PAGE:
John Schuhmann, NBA.comWe can give you the most money. The Dragic/Bosh pick-and-pop is going to be deadly. We’re in the Eastern Conference. And you’ll continue to live in ****ing Miami. But I could really use some flexibility next year to add a new player, so let’s do a two-year deal with an opt out, OK?

Sekou Smith, NBA.com: We know that whole throwing the rings on the table thing won’t work this time. I’m not sure there is a reasonable pitch to be made to Wade when you’re preparing a max offer for Goran Dragic, the heir apparent to the throne as the Heat’s best player. Wade has already swallowed one sizable pay cut in the past five years to ensure the Big 3 era took off in Miami. Asking him to take another hit for the team this time seems like a tough way of showing the greatest player in franchise history how much you love and respect him for what he’s done to help make the Heat what they have been throughout Wade’s tenure in Miami. The last four years of Finals appearances doesn’t happen without Wade’s financial, emotional and on-court sacrifice to accommodate LeBron James and Chris Bosh.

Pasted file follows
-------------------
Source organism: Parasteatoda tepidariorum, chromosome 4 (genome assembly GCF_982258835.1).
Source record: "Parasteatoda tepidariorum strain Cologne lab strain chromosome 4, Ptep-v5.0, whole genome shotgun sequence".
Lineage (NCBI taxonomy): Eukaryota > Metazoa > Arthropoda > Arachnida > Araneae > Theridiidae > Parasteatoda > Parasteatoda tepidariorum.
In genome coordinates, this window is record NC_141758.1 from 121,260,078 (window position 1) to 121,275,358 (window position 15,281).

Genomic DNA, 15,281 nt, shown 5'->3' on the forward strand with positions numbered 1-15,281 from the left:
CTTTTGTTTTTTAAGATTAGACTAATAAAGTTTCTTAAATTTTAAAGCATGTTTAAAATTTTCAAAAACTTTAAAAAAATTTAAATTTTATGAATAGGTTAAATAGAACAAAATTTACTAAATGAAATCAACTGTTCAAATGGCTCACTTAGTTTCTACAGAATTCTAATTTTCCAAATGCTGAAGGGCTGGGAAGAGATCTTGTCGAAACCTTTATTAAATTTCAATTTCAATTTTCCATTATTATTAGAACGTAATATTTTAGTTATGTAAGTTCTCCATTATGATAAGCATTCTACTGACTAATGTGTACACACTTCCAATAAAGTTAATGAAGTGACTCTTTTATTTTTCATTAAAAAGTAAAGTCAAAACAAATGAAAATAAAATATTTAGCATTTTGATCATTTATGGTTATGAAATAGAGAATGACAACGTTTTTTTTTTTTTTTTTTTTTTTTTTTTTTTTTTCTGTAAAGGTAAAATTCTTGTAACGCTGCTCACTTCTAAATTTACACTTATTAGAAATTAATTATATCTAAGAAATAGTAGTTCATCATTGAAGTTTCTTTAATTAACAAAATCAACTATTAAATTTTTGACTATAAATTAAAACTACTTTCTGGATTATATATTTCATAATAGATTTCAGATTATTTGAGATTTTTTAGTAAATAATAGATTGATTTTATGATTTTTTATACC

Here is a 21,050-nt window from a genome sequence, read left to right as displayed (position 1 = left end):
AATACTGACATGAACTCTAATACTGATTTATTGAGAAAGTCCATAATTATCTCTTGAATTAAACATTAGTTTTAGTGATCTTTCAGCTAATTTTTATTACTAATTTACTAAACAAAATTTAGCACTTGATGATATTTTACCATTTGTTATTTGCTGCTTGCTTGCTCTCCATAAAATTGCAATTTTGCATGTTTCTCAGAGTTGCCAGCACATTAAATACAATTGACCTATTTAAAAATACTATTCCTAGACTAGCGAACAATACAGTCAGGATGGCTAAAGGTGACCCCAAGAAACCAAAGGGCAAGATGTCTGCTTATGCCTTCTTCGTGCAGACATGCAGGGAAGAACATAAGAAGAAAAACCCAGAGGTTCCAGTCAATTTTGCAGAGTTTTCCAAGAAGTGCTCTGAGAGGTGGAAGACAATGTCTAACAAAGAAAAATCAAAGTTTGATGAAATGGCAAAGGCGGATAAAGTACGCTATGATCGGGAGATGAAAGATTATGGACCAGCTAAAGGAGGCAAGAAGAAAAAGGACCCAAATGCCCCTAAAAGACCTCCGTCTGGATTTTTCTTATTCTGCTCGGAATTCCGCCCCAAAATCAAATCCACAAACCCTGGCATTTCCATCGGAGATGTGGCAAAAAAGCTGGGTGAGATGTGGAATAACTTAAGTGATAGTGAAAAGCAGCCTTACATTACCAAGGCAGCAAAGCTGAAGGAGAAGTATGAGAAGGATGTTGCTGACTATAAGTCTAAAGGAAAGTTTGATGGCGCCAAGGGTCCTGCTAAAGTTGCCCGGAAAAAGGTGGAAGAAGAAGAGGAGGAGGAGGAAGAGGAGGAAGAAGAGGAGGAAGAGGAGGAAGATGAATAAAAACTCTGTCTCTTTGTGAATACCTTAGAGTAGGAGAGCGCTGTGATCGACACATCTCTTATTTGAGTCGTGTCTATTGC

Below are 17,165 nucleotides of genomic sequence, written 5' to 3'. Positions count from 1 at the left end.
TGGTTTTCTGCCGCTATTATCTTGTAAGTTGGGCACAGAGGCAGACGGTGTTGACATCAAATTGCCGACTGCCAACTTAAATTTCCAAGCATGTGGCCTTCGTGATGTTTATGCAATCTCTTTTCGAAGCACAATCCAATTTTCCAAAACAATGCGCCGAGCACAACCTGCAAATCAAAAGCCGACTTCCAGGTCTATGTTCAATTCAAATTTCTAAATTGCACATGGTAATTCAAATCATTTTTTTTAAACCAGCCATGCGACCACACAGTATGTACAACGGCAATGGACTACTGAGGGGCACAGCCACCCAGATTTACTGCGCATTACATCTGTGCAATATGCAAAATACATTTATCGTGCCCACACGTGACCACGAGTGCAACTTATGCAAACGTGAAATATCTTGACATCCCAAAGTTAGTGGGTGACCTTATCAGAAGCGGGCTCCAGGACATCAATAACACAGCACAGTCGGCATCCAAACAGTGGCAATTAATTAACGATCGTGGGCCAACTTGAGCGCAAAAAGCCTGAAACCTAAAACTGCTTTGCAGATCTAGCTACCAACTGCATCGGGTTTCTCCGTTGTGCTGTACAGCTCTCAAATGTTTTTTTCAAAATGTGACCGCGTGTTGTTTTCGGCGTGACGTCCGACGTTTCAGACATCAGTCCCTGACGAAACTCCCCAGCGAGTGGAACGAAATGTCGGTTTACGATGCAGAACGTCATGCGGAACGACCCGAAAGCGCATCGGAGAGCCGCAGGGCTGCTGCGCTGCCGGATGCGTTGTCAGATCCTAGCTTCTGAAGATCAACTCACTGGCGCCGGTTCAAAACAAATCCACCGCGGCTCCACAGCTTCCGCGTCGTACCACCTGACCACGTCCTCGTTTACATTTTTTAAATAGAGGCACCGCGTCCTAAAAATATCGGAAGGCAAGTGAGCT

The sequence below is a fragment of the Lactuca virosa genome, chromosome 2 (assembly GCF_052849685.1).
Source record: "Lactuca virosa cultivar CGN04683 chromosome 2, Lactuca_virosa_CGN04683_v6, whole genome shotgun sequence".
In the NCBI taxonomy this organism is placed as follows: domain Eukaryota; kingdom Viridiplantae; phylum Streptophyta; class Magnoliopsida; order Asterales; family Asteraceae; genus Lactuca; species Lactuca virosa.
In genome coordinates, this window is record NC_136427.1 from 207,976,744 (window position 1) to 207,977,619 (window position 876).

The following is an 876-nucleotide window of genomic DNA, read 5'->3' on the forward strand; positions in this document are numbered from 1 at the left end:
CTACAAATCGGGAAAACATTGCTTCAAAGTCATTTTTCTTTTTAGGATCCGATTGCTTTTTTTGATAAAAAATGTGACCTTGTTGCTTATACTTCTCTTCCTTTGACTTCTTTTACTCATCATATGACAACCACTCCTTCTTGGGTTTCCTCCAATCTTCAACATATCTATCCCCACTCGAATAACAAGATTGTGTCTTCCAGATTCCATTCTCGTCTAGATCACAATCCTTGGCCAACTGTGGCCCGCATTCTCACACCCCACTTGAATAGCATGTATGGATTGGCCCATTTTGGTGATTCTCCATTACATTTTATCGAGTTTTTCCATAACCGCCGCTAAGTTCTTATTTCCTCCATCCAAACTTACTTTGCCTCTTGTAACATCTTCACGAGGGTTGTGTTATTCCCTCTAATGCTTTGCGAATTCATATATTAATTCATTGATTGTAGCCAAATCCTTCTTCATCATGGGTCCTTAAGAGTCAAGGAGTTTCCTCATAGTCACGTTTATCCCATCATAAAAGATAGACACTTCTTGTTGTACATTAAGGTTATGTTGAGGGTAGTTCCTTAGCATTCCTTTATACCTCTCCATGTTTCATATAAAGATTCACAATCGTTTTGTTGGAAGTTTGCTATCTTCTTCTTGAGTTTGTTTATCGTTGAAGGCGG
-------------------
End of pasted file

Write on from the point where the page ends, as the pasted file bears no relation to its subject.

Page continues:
Ian Thomsen, NBA.com: Sell him on the long-term: How few players of this era are going to spend an entire career with the same team? How important will that be over the remaining decades of Wade’s life after basketball? But there is only so much selling that can be done in this relationship that has lasted so long already.

Lang Whitaker, NBA.com’s All Ball blog Well, first of all, I’d have the meeting on my yacht, cruising in the twilight along Biscayne Bay. Then I’d point out that Wade is a 33-year-old guard who can’t shoot threes and can’t stay healthy. So good luck getting anyone else to pay you $16 million this season. Also, with the Heat in a weird salary situation right now, it actually helps the Heat for Wade to opt-in. Last thing: It would be cool for Wade to stick with the team that he’s played for his entire career. Now, let’s park the yacht over near South Beach and enjoy the night.

Blogtable: Future for Cousins, Kings?